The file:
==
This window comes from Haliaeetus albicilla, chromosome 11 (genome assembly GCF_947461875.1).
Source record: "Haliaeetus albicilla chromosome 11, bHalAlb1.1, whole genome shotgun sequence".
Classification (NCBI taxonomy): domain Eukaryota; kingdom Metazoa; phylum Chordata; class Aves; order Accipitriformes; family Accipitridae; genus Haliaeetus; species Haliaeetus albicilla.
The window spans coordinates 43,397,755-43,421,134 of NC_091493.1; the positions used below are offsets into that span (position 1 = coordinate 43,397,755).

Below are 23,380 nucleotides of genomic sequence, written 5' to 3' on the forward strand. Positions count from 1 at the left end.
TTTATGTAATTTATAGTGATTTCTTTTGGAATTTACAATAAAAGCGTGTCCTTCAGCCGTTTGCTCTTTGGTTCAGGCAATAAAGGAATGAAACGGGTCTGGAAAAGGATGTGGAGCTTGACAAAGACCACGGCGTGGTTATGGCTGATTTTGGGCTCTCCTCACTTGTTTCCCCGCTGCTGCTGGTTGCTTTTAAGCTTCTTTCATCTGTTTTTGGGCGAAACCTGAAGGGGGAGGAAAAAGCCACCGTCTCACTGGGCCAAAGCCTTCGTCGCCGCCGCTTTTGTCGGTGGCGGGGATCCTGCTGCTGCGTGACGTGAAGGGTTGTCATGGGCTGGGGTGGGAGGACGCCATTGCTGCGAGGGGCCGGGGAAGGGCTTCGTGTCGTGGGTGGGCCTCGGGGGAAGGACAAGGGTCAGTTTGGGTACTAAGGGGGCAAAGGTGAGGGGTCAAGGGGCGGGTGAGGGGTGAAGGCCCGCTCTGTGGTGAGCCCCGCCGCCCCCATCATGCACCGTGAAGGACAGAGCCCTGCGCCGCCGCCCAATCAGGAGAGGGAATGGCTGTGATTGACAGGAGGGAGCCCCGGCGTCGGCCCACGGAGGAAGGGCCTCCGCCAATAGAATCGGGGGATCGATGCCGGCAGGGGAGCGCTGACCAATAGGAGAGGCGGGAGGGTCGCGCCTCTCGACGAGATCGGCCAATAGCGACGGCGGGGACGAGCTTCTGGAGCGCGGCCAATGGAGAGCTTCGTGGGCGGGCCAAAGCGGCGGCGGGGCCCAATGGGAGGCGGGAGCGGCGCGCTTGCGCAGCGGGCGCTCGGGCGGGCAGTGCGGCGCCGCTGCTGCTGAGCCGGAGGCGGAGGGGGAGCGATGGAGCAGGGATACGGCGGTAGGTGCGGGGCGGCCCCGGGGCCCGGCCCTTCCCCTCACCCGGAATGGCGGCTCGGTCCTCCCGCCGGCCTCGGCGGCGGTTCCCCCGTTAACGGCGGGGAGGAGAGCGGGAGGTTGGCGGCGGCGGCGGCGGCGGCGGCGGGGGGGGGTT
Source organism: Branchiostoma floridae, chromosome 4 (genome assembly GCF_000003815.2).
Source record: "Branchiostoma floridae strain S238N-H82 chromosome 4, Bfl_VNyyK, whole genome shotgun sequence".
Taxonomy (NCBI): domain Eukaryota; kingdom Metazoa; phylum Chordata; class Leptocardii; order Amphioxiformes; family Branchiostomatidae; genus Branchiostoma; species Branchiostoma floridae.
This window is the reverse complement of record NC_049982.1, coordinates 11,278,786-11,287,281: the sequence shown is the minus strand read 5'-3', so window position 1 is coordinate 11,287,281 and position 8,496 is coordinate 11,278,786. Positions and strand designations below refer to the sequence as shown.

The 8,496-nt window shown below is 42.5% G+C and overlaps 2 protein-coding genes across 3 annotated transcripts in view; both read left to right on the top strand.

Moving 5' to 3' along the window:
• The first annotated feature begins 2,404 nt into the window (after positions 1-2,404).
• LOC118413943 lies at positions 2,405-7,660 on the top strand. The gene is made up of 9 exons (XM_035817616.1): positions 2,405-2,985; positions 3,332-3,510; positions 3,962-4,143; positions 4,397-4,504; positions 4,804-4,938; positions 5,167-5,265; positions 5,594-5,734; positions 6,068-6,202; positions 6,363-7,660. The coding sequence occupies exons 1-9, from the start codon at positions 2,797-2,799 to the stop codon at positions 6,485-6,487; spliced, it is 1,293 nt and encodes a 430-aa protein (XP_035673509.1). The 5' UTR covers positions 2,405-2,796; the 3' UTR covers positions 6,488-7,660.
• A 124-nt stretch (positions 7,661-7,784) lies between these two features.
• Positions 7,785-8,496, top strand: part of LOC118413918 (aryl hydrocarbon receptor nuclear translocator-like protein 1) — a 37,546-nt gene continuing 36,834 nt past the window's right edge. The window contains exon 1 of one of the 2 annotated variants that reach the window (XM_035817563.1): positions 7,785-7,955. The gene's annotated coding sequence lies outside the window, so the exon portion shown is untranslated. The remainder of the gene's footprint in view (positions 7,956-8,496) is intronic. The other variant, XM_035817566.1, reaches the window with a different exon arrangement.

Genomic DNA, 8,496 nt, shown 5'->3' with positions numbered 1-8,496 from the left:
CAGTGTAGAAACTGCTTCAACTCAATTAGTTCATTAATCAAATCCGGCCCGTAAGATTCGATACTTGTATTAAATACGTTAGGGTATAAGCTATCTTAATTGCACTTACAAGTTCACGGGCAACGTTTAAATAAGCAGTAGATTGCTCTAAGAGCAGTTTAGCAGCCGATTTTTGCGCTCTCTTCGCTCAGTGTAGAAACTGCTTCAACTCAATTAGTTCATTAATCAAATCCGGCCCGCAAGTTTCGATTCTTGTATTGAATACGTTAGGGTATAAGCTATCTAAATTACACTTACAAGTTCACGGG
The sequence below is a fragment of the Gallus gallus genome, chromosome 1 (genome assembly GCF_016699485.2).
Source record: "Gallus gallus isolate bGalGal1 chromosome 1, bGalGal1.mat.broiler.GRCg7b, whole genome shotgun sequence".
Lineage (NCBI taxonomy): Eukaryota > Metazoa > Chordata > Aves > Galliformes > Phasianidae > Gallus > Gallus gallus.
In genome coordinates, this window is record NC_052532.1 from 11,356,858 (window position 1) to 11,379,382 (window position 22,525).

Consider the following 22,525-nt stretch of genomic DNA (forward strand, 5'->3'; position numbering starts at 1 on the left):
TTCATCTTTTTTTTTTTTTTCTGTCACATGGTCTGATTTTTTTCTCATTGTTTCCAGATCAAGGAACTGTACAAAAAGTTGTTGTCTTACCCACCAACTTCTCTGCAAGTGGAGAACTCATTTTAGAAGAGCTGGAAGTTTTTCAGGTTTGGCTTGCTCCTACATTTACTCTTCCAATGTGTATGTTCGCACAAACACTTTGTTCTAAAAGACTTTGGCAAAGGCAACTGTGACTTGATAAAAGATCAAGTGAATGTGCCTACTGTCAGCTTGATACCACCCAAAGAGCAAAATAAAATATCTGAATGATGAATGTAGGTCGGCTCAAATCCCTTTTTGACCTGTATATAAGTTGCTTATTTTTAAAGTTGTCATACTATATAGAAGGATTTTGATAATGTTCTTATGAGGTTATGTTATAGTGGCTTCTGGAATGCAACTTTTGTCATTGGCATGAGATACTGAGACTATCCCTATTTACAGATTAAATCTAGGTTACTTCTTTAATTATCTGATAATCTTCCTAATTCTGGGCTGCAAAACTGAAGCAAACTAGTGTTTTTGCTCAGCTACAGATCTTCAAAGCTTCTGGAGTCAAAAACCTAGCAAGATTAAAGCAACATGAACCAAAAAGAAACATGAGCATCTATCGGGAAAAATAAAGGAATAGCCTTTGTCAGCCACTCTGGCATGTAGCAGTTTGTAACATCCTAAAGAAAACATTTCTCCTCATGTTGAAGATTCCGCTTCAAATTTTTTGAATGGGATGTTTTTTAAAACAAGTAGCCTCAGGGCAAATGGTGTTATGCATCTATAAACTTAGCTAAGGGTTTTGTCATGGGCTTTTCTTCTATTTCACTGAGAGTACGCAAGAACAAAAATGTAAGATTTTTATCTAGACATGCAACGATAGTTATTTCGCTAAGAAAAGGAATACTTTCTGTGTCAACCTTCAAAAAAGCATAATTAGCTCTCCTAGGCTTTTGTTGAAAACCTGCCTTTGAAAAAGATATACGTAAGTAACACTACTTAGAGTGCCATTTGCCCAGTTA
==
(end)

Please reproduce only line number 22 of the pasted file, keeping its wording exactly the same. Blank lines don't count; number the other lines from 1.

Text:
In genome coordinates, this window is record NC_052532.1 from 11,356,858 (window position 1) to 11,379,382 (window position 22,525).